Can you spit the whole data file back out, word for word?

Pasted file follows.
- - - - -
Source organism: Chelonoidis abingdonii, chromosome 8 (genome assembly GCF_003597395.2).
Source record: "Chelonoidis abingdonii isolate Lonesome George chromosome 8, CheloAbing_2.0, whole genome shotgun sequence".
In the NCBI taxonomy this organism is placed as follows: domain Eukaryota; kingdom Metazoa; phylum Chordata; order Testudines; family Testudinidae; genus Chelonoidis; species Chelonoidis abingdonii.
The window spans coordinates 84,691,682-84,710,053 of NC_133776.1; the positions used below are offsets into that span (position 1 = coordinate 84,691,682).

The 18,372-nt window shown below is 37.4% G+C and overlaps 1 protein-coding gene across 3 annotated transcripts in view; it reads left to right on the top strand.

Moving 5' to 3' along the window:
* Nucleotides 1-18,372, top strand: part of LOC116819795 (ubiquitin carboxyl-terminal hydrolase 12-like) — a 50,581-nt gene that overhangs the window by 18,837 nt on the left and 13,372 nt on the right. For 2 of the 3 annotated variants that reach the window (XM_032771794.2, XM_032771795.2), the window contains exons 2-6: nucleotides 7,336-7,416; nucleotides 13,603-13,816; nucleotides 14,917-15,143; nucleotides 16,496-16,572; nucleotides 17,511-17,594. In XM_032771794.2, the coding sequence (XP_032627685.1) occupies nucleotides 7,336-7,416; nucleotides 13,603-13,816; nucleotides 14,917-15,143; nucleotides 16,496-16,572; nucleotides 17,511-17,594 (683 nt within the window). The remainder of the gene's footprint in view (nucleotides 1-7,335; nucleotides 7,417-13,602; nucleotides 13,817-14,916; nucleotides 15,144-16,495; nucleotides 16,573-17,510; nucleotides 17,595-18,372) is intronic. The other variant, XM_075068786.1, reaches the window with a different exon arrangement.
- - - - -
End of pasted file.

Source organism: Chelonoidis abingdonii, chromosome 8 (genome assembly GCF_003597395.2).
Source record: "Chelonoidis abingdonii isolate Lonesome George chromosome 8, CheloAbing_2.0, whole genome shotgun sequence".
In the NCBI taxonomy this organism is placed as follows: domain Eukaryota; kingdom Metazoa; phylum Chordata; order Testudines; family Testudinidae; genus Chelonoidis; species Chelonoidis abingdonii.
The window spans coordinates 84,691,682-84,710,053 of NC_133776.1; the positions used below are offsets into that span (position 1 = coordinate 84,691,682).

The 18,372-nt window shown below is 37.4% G+C and overlaps 1 protein-coding gene across 3 annotated transcripts in view; it reads left to right on the top strand.

Moving 5' to 3' along the window:
* Nucleotides 1-18,372, top strand: part of LOC116819795 (ubiquitin carboxyl-terminal hydrolase 12-like) — a 50,581-nt gene that overhangs the window by 18,837 nt on the left and 13,372 nt on the right. For 2 of the 3 annotated variants that reach the window (XM_032771794.2, XM_032771795.2), the window contains exons 2-6: nucleotides 7,336-7,416; nucleotides 13,603-13,816; nucleotides 14,917-15,143; nucleotides 16,496-16,572; nucleotides 17,511-17,594. In XM_032771794.2, the coding sequence (XP_032627685.1) occupies nucleotides 7,336-7,416; nucleotides 13,603-13,816; nucleotides 14,917-15,143; nucleotides 16,496-16,572; nucleotides 17,511-17,594 (683 nt within the window). The remainder of the gene's footprint in view (nucleotides 1-7,335; nucleotides 7,417-13,602; nucleotides 13,817-14,916; nucleotides 15,144-16,495; nucleotides 16,573-17,510; nucleotides 17,595-18,372) is intronic. The other variant, XM_075068786.1, reaches the window with a different exon arrangement.